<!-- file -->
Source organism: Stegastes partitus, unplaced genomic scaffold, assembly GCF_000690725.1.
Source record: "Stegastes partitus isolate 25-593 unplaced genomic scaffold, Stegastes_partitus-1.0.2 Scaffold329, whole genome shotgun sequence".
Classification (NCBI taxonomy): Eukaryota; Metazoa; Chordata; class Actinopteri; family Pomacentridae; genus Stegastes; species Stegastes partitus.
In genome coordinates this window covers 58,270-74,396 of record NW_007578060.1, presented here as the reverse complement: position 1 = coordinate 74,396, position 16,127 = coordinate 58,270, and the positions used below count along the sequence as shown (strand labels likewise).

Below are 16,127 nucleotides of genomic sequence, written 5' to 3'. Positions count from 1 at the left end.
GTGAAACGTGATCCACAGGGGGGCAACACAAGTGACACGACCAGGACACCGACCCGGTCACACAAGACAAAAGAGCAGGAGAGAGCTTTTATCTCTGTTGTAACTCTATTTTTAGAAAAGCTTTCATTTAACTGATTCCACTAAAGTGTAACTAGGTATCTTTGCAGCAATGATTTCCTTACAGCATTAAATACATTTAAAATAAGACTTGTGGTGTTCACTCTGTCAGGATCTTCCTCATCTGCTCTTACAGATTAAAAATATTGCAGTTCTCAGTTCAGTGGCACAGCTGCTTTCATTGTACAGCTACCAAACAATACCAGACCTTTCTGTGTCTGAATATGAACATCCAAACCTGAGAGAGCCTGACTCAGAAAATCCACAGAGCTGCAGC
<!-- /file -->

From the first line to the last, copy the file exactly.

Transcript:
Source organism: Stegastes partitus, unplaced genomic scaffold, assembly GCF_000690725.1.
Source record: "Stegastes partitus isolate 25-593 unplaced genomic scaffold, Stegastes_partitus-1.0.2 Scaffold329, whole genome shotgun sequence".
Classification (NCBI taxonomy): Eukaryota; Metazoa; Chordata; class Actinopteri; family Pomacentridae; genus Stegastes; species Stegastes partitus.
In genome coordinates this window covers 58,270-74,396 of record NW_007578060.1, presented here as the reverse complement: position 1 = coordinate 74,396, position 16,127 = coordinate 58,270, and the positions used below count along the sequence as shown (strand labels likewise).

Below are 16,127 nucleotides of genomic sequence, written 5' to 3'. Positions count from 1 at the left end.
GTGAAACGTGATCCACAGGGGGGCAACACAAGTGACACGACCAGGACACCGACCCGGTCACACAAGACAAAAGAGCAGGAGAGAGCTTTTATCTCTGTTGTAACTCTATTTTTAGAAAAGCTTTCATTTAACTGATTCCACTAAAGTGTAACTAGGTATCTTTGCAGCAATGATTTCCTTACAGCATTAAATACATTTAAAATAAGACTTGTGGTGTTCACTCTGTCAGGATCTTCCTCATCTGCTCTTACAGATTAAAAATATTGCAGTTCTCAGTTCAGTGGCACAGCTGCTTTCATTGTACAGCTACCAAACAATACCAGACCTTTCTGTGTCTGAATATGAACATCCAAACCTGAGAGAGCCTGACTCAGAAAATCCACAGAGCTGCAGC